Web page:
Thanks for the email. I am eager to plan my next trip. This post was very timely, I just picked the olives form my one little tree, first harvest ever. :) Not enough to press, so I will cure them and jar with herbs and olive oil later. I love to read your posts, they make be yearn to travel, and now especially to Umbria!
    Corin

    Reply
  11. Jo Catalano

    I always wondered why olive oil is so expensive-but after having paricipated in the olive picking, I now understand—
    -very labor intensive and think of how many pounds of olives must be picked for a pint of olive oil-but it’s worth it-and the bruschetta afterwards—-heavenly

    Reply
  12. Janet Eidem

    Even if you had not given this November story pictures Anne, you create the marvelous scene with words. Olives! A grand Italian Thanksgiving!

    Reply
  13. Joyce Statton

    Just the pictures had me drooling, and how much better those olives and oil must taste when you’ve done the picking yourself. Sharing them with friends in an Umbrian kitchen or garden could only make them more scrumptious.

    Reply
  14. You know, I feel that I can just smell autumn in the scene you so beautifully describe. It makes me want to walk again the wooded roads up beyond lovely Assisi and slow to the pace of life that is so much of the attraction of life there. Abundanza!

    Reply
  15. Great story, we also had a good harvest this year, but the way you write, makes yours even better! I just loved the photos as well!

    Reply
  16. Anne, you talk about the days when you farmed. Is farming in Italy still as communal & charming as it was then or is it agribusiness like it is in America?

    Reply
  17. Anne Langan

    Anne, your descriptions are so inspiring that I am in the early stages of figuring out a way to come visit!

    Reply
  18. Carol Reed - California

    Great article Anne! You are a wonderful teacher and Hostess. Thanks again for having us in last week for dinner at your farmhouse. It was perfect and delicious.

    Reply
  19. Anne Robichaud

    I am most appreciative of each and every comment – mille grazie. I love sharing the stories of the farm people who taught us EVERYTHING about farming – and about life. I feel I owe it to them to preserve their stories (most can do only basic writing..and school ended at 3rd grade…as it did for Peppa).
    Patrizia, in our region of Umbria, most farms are still family-run smaller farms. In the 1970-s when we farmed (picture of me in article picking olives – 1976), most of our farm neighbors were share-croppers, getting 48% of the yield of the land..working farms of 20 to 40 acres..not much more. Landowner got 52%,
    The people I write about – like Peppa- are truly the end of an era.

    Reply
  20. patty babcox

    Anne,
    Great place, great food and great everything.
    I may come back and never leave!!
    Miss you,
    Patty

    Reply
  21. Hi Anne,
    Thank you so much for sharing the last days of your olive harvest with us. We have looked forward to this experience for over a year. The fall colors and warm sun created a magical time, and your hospitality made it truly wonderful. Grazie mille!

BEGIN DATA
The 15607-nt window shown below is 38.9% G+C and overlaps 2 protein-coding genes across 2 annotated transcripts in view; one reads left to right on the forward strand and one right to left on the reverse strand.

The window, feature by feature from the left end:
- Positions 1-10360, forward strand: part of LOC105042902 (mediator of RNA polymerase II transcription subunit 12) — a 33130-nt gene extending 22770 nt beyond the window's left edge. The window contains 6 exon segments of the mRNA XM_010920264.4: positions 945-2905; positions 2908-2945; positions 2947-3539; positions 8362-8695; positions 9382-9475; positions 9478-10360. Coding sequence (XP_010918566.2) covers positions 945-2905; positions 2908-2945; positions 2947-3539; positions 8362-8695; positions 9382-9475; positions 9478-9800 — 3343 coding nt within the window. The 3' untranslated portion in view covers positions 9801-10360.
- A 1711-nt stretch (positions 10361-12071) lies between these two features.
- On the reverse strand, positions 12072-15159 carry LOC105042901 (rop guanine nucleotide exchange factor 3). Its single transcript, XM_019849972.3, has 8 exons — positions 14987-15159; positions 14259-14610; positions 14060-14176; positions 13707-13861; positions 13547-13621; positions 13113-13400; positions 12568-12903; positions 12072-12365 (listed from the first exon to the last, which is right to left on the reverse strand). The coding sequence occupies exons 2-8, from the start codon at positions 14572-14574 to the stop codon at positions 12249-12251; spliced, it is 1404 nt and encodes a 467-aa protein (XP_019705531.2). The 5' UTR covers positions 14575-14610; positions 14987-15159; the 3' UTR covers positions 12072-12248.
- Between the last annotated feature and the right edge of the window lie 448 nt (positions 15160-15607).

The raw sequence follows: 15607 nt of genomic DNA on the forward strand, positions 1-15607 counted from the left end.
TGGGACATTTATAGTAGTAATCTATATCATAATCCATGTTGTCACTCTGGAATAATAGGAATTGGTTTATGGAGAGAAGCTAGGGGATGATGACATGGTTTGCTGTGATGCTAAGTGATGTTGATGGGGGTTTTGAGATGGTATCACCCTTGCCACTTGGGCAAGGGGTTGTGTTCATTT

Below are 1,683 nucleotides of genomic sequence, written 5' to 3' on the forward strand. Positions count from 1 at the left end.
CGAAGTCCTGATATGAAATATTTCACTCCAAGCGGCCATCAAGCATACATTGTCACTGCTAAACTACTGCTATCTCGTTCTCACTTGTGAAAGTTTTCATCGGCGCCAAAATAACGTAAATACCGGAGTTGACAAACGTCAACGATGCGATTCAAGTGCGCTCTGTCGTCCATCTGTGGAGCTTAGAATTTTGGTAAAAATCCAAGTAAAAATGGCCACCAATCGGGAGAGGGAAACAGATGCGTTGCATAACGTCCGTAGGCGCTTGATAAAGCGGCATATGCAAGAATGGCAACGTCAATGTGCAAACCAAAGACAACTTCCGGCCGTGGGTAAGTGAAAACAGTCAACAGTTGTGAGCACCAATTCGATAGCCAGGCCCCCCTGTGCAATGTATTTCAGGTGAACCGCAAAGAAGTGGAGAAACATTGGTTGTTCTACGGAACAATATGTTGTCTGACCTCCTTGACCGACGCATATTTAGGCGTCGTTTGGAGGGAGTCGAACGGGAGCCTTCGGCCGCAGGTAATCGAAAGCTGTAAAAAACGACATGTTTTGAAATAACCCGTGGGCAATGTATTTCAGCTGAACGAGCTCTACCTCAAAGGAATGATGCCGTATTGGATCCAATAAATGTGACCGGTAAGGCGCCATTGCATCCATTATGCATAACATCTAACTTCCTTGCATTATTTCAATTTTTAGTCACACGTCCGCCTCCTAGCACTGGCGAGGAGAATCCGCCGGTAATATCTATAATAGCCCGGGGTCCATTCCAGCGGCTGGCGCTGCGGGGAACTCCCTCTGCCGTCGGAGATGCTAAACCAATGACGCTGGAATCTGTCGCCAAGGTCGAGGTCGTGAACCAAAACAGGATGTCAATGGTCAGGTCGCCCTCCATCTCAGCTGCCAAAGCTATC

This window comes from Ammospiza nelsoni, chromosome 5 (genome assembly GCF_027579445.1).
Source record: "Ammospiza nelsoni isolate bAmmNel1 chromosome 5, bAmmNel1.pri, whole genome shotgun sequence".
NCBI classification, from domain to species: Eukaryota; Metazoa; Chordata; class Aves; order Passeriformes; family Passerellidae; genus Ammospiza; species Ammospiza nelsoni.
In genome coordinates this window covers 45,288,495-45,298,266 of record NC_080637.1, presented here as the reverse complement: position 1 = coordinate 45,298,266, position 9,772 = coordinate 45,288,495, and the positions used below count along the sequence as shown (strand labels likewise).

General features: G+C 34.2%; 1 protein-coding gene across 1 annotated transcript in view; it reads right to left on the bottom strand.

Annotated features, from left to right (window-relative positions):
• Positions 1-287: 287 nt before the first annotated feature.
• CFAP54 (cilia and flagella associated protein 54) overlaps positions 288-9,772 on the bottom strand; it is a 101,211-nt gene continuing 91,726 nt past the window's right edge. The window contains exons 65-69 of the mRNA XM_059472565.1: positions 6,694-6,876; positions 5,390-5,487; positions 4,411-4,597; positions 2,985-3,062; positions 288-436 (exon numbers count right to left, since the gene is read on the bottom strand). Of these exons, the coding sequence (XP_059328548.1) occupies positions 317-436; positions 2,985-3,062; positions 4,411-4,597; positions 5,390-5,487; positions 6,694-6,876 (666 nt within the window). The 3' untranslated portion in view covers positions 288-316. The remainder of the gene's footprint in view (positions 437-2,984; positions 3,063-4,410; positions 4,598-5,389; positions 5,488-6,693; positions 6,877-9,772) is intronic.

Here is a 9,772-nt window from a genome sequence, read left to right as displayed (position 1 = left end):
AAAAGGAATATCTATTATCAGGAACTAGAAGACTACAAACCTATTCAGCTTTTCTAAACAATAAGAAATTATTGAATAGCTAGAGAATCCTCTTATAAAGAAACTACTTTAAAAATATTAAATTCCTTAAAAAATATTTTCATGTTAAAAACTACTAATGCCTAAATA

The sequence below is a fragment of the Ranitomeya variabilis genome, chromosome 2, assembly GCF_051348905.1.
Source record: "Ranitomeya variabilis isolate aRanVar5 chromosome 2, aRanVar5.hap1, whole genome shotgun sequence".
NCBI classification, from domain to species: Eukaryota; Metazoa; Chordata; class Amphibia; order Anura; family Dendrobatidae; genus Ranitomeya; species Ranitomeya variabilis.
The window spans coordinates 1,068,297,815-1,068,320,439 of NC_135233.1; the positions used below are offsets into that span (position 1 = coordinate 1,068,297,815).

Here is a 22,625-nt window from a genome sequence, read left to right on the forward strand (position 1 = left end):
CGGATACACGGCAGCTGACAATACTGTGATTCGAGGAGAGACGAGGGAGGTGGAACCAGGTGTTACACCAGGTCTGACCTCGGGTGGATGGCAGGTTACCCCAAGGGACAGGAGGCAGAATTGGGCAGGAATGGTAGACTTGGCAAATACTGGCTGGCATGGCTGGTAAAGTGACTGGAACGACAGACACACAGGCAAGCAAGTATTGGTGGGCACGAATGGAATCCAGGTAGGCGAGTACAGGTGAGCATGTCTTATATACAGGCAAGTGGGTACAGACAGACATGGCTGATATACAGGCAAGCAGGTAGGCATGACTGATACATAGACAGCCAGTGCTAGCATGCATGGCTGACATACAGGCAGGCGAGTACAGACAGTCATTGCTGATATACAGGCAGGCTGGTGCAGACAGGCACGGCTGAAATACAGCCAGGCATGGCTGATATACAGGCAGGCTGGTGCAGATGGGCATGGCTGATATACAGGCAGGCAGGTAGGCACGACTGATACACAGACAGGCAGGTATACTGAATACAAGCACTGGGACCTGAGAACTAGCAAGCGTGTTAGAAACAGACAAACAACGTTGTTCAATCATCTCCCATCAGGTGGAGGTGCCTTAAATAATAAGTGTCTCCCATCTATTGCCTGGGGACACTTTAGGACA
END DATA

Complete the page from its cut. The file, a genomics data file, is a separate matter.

Reply
  22. Annie I do love your rustic description of memories past and present – you transport my mind to the harvest, the excitement of the moment and the community you love. I can just taste, see and smell the bruschetta drizzled with Italian gold as you relish the harvest together!

    Reply
  23. Suzanne and Jack

    I really enjoy the way that you recount your Umbrian farm stories. Thank you for your warm writing and the generous way in which you share the culture of Umbria.
    I could almost taste the olive oil.

    Reply
  24. oh, how I wish I could have been there just 2 more weeks for the harvest. I would have LOVED to pick olives right beside Peppa and you and Pino!! On my last days in lovely Assisi, on my walk to San Damiano, I actually stopped for a long photo shoot of the olive trees, in full bloom, along the path to the church. The smells, the colors?? Beautiful! I even have a little olive branch hanging in my kitchen right now from there!!
    Lovely post and pics!!! Miss ya’ll!

    Reply
  25. Glorianna Pionati

    Anne, I always look forward to your stories and photos! I feel like I am back in Umbria with you when I connect this way! Please keep the stories coming, I wish I were there for the olive harvest…one of the best experiences I have had!

    xoxoox
    Glory

    Reply
  26. Anne Urbancic

    this reminds me so much of years ago when I was studying in Florence but living closer to Settignano near an oliveto. Brought back many lovely memories. Thank you.

    Reply
  27. J. Kevin Crocker

    Anne, I love the stories. They bring back memories of all your wonderful neighbors and the local culture. Truly a happy place in my history. I need to get back their. Say hi to Pino.

    Reply
  28. Tom Calvano

    My family grows olives in Frasso-Telesino, Italy. They are delicious and the olive oil is out of this world!! This article brings to mind the times I have spent there with my wife. How much we enjoy Italy and the simple life there!!!

    Thank you Annie!!

    Reply
  29. carol weed lundin

    Annie, You are a fabulous writer and chronicler of the past and the ever changing way of life in Italy. It would be a treasure to see your observations put into a book. In the meantime, however, I will continue to savor your posts and live vicariously. I will look forward to seeing you at your great stateside presentations until the next time I can come to Umbria and have you, once again (after many, many other times) show me in person all the amazing things you chronicle in these posts. No matter the years I have lived in Italy or how many trips back I make I always look forward to wandering all about Umbria with you, hearing your stories, meeting Beppa and all the others that make up your world there. Wouldn’t miss it for anything!

    Reply
  30. Sandra Spector

    I love reading Annie’s articles. They make the story come alive & everyone wants to experience it too!
    Can’t wait ’til next trip to Italy… & Annie & her area will be a must see!

    Reply

Leave a Reply